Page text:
Special interest column: Technology

by Shaun Wilden

M-Learning is still very much in its infancy but as mobile devices such as smart phones and tablets get ever cheaper it is becoming a more and more viable option for use in and out of the classroom.  While many schools still actively discourage the use of phones in the classroom, the time is perhaps coming to reevaluate why and look at the benefits that using such a powerful tool can have on learning.  This new Journal column aims to help point you in the direction of some useful apps that you can use with your students and suggest easy activities for them to do. To get you started, we’ll begin this issue by looking at some tools that can be accessed both by a computer and with an app.

Even if you and your students don’t have the latest technology, a mobile phone can be a useful tool for language teaching.  Most phones have the ability to take a photo or record audio and with these two tricks alone you have a wealth of possible activities.  How about setting a piece of homework that is simply to take a photo of something and then in the next lesson students show the picture they have taken on the phone and describe what they took and why they took it.

If you do have access to the world of apps then phones or tablets can do so much more.  In the last issue I wrote about the new IH World CPD scheme and mentioned using a blog as a means of keeping a journal. My favourite blogging site is posterous because it is so easy to set up and use. It takes about five minutes to set up and it is easy to limit who has access to the space.

You can post from the web, by email or via the very simple app that is available for both Apple and Android phones.   Such a variety of options for posting means that if you want to get blogging with students you have a greater chance of being able to get everyone involved.  If the class creates its own blog and can post on it then you can extend your classwork away from more traditional homework activities.  Instead of writing in their notebooks, the students can submit a post and all the class can read and comment on it.  When they take the photograph for homework, they use the app or email to send it to the blog so it can be shared again for all to see and commented on.  Adding this mobile use makes things such as homework more motivating and less likely for the students to forget.

If you want a simple task to get started, then ask your students to use their mobile phones to take pictures of any English words they see over a weekend (you’d be surprised how many shops in any city choose English names) then send them to the blog.  This “in English in my town” exercise keeps them thinking about the language all weekend and as a bonus gives you your first activity for Monday morning as you go over the words. Since even beginners are likely to recognise English words, this task works at all levels.

Blogging, be it via an m-device or a computer, is one way to set up a virtual classroom thereby providing a natural extension to what you are doing in your lessons.  For those of you that feel limited by blogs, a virtual space such as Edmodo might be better for you.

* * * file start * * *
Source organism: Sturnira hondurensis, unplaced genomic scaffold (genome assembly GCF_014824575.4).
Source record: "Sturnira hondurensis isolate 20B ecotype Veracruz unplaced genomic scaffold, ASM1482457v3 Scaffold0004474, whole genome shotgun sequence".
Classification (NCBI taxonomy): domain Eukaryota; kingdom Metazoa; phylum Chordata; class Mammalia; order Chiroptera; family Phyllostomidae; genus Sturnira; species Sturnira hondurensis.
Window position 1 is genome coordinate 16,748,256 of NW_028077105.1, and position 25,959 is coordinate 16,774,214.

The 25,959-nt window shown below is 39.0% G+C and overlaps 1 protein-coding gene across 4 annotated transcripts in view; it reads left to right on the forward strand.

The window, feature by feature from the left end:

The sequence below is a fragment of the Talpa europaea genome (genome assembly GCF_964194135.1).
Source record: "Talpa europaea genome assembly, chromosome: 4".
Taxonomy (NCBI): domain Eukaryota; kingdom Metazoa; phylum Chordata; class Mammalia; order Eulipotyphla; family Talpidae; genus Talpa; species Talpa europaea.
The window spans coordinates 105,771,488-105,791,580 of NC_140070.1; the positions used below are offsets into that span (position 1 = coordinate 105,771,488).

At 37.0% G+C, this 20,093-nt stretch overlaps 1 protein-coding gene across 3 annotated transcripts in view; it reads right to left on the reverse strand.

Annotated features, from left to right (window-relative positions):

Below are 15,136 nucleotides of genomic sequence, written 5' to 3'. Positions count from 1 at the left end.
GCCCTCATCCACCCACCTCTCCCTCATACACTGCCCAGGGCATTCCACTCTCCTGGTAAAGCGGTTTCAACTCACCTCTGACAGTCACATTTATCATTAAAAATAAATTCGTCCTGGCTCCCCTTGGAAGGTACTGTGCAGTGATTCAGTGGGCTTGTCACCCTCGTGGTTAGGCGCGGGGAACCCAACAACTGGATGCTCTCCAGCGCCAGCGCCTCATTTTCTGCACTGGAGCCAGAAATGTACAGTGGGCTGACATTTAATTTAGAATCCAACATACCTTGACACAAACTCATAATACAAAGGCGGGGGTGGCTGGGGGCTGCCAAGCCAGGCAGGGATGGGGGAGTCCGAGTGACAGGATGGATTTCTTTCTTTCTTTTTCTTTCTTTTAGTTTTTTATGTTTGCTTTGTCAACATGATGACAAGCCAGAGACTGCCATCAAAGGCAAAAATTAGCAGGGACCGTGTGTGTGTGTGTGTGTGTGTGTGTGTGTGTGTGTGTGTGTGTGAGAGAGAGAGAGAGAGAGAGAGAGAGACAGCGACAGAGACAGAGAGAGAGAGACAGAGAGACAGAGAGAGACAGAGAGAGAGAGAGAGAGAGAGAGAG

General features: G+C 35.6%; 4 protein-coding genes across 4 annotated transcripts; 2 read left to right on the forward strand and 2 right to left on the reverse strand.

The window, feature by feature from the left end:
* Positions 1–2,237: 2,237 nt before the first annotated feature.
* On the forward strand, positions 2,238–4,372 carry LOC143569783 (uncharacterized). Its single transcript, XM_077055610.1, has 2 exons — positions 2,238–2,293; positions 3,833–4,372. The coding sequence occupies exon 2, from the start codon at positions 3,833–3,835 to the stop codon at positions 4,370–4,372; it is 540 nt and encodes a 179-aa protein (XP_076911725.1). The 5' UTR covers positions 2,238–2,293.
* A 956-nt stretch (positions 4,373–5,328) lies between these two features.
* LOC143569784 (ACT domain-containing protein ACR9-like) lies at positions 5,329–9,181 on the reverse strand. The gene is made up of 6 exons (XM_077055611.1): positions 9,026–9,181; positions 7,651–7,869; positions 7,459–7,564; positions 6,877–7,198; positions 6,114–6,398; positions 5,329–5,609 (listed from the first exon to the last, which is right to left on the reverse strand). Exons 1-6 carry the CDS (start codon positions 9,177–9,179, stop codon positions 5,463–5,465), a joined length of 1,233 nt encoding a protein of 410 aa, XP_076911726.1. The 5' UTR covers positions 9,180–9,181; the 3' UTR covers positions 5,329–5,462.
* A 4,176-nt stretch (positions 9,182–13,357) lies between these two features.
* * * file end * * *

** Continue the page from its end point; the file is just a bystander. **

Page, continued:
Edmodo is rapidly gaining popularity with educators. It describes itself as a ‘secure social networking site for teachers’. You can sign up for free and the site allows you ‘to post messages, discuss classroom topics, assign and grade classwork, share content and materials, and network and exchange ideas’.  In September 2012, it launched access via app (Apple and Android).

At the beginning of the article I talked about using the phone to record. Smart phones can use an app called audioBoo.  As with everything mentioned so far it can be used on Apple, Android or the web.  In a nutshell, it is an app that allows you to record up to 30 minutes of audio and share it with other people.  Since it is aiming at those who like social networking, it can be easily embedded into anything from Facebook to Posterous.

Reiterating the idea of extending the classroom, an app such as this allows us to set both speaking and listening for homework.  Instead of going home and writing, the students can go home and record.  Think how many coursebooks ask students to speak about a topic or picture and think of how many you could now set for homework using an app like audioBoo.  If you teach exam classes an app like this means that the students can do picture description tasks at home then share them with you so you can give them individual feedback. Alternatively they can all share their opinions on a topic raised during a lesson or even (given the 30-minute length of the recording) make a class podcast. One activity I enjoy is recording unusual sounds and then getting the students to try and guess what or where it was recorded. This could be used after reviewing modal verbs as it creates an excellent practice activity and is another way to use audioBoo for oral controlled practice activities.

All three of these tools allow you to extend the classroom tasks. By making use of the device students carry all the time, we can encourage more personalisation and creative use of the language.  I think anything that does that is worth trying, at least once.

Author’s Bio: Shaun has been involved in English language teaching for over twenty years. He is currently the International House World Organisation Teacher Training Coordinator. He also maintains several online teaching sites including ihonlinetraining.net and is interested in the application of technology to teaching. He is a moderator of the twitter #eltchat group which meets every Wednesday to discuss issues and ideas in ELT and membership secretary of the IATEFL Learning Technologies SIG. Feel free to follow him @shaunwilden or read his blog (shaunwilden.com). When not sitting at a computer, Shaun enjoys growing food in his garden and then cooking it.